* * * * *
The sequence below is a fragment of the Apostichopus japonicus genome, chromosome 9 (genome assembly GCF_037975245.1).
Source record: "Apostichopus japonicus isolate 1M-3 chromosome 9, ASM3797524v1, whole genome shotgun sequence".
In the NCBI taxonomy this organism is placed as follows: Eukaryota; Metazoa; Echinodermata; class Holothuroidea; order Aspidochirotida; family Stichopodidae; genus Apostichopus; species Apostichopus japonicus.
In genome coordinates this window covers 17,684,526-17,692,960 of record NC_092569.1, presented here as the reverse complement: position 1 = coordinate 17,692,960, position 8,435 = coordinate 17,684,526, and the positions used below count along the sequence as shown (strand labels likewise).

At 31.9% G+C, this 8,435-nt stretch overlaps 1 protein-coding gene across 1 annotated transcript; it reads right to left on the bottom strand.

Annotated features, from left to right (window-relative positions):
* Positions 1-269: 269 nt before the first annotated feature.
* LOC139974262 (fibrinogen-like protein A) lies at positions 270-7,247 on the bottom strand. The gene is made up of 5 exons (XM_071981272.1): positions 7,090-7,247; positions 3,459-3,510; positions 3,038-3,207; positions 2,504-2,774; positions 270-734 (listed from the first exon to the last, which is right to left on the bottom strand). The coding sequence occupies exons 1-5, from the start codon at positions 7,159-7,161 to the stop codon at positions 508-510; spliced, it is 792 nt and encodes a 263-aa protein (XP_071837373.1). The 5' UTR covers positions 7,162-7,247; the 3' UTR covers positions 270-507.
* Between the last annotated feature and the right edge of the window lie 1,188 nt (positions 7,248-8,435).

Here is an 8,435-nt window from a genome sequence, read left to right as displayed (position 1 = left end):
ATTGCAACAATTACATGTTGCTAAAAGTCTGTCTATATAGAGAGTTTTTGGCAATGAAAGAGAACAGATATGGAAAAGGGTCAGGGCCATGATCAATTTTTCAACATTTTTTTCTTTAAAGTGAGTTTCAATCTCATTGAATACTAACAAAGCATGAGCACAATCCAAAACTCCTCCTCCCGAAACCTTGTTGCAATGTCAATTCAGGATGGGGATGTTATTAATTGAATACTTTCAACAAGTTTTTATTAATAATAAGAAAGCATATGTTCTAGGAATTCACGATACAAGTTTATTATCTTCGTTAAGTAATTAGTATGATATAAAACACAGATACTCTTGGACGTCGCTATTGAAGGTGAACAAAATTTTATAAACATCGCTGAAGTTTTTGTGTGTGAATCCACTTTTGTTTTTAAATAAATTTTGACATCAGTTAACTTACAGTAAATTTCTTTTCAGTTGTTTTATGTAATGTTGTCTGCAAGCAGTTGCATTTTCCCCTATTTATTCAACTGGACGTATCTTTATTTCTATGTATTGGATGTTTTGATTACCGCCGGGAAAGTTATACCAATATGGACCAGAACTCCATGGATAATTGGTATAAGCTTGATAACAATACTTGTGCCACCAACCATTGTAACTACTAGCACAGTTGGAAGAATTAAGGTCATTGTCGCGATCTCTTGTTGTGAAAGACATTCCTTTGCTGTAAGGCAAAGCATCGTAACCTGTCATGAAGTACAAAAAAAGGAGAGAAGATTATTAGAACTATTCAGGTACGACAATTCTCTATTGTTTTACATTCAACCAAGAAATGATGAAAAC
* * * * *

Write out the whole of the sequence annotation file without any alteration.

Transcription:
The sequence below is a fragment of the Apostichopus japonicus genome, chromosome 9 (genome assembly GCF_037975245.1).
Source record: "Apostichopus japonicus isolate 1M-3 chromosome 9, ASM3797524v1, whole genome shotgun sequence".
In the NCBI taxonomy this organism is placed as follows: Eukaryota; Metazoa; Echinodermata; class Holothuroidea; order Aspidochirotida; family Stichopodidae; genus Apostichopus; species Apostichopus japonicus.
In genome coordinates this window covers 17,684,526-17,692,960 of record NC_092569.1, presented here as the reverse complement: position 1 = coordinate 17,692,960, position 8,435 = coordinate 17,684,526, and the positions used below count along the sequence as shown (strand labels likewise).

At 31.9% G+C, this 8,435-nt stretch overlaps 1 protein-coding gene across 1 annotated transcript; it reads right to left on the bottom strand.

Annotated features, from left to right (window-relative positions):
* Positions 1-269: 269 nt before the first annotated feature.
* LOC139974262 (fibrinogen-like protein A) lies at positions 270-7,247 on the bottom strand. The gene is made up of 5 exons (XM_071981272.1): positions 7,090-7,247; positions 3,459-3,510; positions 3,038-3,207; positions 2,504-2,774; positions 270-734 (listed from the first exon to the last, which is right to left on the bottom strand). The coding sequence occupies exons 1-5, from the start codon at positions 7,159-7,161 to the stop codon at positions 508-510; spliced, it is 792 nt and encodes a 263-aa protein (XP_071837373.1). The 5' UTR covers positions 7,162-7,247; the 3' UTR covers positions 270-507.
* Between the last annotated feature and the right edge of the window lie 1,188 nt (positions 7,248-8,435).

Here is an 8,435-nt window from a genome sequence, read left to right as displayed (position 1 = left end):
ATTGCAACAATTACATGTTGCTAAAAGTCTGTCTATATAGAGAGTTTTTGGCAATGAAAGAGAACAGATATGGAAAAGGGTCAGGGCCATGATCAATTTTTCAACATTTTTTTCTTTAAAGTGAGTTTCAATCTCATTGAATACTAACAAAGCATGAGCACAATCCAAAACTCCTCCTCCCGAAACCTTGTTGCAATGTCAATTCAGGATGGGGATGTTATTAATTGAATACTTTCAACAAGTTTTTATTAATAATAAGAAAGCATATGTTCTAGGAATTCACGATACAAGTTTATTATCTTCGTTAAGTAATTAGTATGATATAAAACACAGATACTCTTGGACGTCGCTATTGAAGGTGAACAAAATTTTATAAACATCGCTGAAGTTTTTGTGTGTGAATCCACTTTTGTTTTTAAATAAATTTTGACATCAGTTAACTTACAGTAAATTTCTTTTCAGTTGTTTTATGTAATGTTGTCTGCAAGCAGTTGCATTTTCCCCTATTTATTCAACTGGACGTATCTTTATTTCTATGTATTGGATGTTTTGATTACCGCCGGGAAAGTTATACCAATATGGACCAGAACTCCATGGATAATTGGTATAAGCTTGATAACAATACTTGTGCCACCAACCATTGTAACTACTAGCACAGTTGGAAGAATTAAGGTCATTGTCGCGATCTCTTGTTGTGAAAGACATTCCTTTGCTGTAAGGCAAAGCATCGTAACCTGTCATGAAGTACAAAAAAAGGAGAGAAGATTATTAGAACTATTCAGGTACGACAATTCTCTATTGTTTTACATTCAACCAAGAAATGATGAAAAC